Whenever fans hear about reboots and remakes, most of the responses can be negative. The best reboots 2010s, however, have surprisingly turned several fans into believers. Many of the individuals behind these retellings understand there's a history with the property. Instead of seeing it as a quick buck, they pay homage to what made the original great while adding their own flair.
For fans, it's all about grasping what made the original product great while still enjoying its upgrades. Many remakes, including The Departed and The Birdcage, find themselves on the same level as the originals. Fortunately, these best remakes 2010s managed to captivate audiences in the theaters and on television.
Bringing the Stephen King classic It to the big screen was a tall task. Folks who enjoyed the beloved '90s TV adaptation were just as satiated with Andy Muschietti's version though.
As expected, the biggest difference between the film and TV miniseries is the appearance of Pennywise. As envisioned by costume designer Janie Bryant, the title character has an iconically menacing appearance. “The costume definitely incorporates all these otherworldly past lives, if you will,” Bryant told Entertainment Weekly.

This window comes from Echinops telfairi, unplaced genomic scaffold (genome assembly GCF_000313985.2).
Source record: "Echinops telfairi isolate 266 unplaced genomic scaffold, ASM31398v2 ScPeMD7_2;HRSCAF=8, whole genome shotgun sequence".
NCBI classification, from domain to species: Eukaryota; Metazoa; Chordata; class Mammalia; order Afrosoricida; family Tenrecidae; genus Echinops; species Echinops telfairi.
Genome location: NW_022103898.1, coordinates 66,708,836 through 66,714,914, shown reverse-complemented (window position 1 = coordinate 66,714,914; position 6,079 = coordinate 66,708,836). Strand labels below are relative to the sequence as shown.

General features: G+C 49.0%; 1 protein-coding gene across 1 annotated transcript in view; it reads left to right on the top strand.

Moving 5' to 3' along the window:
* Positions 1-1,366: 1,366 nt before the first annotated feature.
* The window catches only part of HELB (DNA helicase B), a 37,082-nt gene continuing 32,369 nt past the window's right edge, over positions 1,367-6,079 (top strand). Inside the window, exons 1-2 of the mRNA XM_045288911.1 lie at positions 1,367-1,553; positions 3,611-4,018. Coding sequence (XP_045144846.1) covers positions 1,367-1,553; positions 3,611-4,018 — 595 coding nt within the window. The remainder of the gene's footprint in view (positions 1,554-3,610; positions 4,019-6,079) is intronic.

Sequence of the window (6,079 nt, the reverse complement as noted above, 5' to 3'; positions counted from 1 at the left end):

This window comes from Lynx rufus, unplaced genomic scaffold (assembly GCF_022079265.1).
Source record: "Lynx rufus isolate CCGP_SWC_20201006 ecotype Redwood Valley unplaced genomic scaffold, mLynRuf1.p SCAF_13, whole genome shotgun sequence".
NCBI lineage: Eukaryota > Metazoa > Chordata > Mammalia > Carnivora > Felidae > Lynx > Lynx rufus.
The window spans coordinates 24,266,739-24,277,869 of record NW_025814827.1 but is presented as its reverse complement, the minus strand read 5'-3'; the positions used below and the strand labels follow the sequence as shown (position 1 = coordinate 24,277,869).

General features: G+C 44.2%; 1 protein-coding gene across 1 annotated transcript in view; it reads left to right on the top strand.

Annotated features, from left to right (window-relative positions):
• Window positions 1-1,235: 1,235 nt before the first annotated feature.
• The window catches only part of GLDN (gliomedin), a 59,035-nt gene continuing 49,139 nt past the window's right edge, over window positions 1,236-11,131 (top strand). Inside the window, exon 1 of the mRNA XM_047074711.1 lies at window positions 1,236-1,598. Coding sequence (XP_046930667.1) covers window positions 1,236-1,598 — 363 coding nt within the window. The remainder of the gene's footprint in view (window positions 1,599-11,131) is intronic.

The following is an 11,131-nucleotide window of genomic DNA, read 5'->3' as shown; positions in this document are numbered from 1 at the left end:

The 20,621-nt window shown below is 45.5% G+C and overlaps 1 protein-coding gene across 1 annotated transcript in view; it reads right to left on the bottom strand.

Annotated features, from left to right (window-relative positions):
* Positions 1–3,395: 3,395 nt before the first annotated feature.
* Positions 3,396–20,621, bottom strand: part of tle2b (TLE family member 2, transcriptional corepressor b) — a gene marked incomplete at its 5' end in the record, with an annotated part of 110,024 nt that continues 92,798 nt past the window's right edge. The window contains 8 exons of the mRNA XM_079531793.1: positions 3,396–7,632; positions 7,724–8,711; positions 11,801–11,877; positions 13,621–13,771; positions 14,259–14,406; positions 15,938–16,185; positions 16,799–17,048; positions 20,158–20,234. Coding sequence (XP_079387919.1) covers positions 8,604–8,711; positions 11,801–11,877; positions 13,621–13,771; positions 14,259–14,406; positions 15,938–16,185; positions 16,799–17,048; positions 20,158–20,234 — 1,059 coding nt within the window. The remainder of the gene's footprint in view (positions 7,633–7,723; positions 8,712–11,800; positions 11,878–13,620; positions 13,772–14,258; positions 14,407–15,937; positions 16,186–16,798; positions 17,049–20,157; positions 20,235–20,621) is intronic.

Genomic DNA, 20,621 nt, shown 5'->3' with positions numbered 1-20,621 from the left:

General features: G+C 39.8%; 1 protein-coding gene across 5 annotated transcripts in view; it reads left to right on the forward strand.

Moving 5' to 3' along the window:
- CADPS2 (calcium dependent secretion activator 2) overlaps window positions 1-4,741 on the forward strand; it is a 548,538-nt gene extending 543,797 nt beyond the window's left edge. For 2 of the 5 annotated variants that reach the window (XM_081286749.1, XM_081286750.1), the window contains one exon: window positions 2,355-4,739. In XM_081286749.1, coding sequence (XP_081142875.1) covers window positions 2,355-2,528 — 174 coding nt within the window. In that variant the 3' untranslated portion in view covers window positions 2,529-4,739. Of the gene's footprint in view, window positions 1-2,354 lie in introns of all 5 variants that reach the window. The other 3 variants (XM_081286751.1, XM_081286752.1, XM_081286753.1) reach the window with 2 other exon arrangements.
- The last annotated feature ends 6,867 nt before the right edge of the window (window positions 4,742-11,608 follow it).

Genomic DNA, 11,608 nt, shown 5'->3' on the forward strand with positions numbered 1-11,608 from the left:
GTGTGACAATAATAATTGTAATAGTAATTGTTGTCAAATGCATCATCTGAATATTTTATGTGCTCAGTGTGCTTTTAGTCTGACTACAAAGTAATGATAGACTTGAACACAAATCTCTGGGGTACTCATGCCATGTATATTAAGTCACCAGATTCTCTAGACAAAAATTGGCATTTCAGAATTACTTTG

Directed by the Coen Brothers, True Grit was a more faithful adaptation of the novel than the 1969 film. "We were thinking about the novel and really didn’t care that they’d made a movie about it with John Wayne," Joel Cohen told Joe .
While it stayed mostly true to its source, the film did make one interesting departure from Charles Portis's masterpiece. During one scene, Mattie sleeps next to cadavers to avoid giving the border house any money. This scene isn't featured in the novel at all - it's pure Coen.
The 1973 sci-fi film Westworld made history by becoming the first movie to use digital image processing. Its unique plot of androids working in an amusement park was compelling enough for HBO to remake it for cable.
HBO's adaptation features a deeper focus on the androids' point of view. And unlike the film, HBO's Westworld features a slew of powerful female roles. "People say, ‘You’re so lucky this is so timely,’ and I’m like, ‘No, this is timeless,'" co-creator Lisa Joy told Time.
Les Miserables has been adapted numerous times since the novel's publication in 1862. In 2012, a film of the beloved 1980 musical version had moviegoers singing while leaving the theaters, and earned Anne Hathaway an Oscar for Best Supporting Actress.
There are a number of alterations from the stage version: the film features edited versions of some songs and omits Thénardier's musical number "Dog Eats Dog." The film also throws in a new song titled "Suddenly," which earned an Oscar nomination for Best Original Song.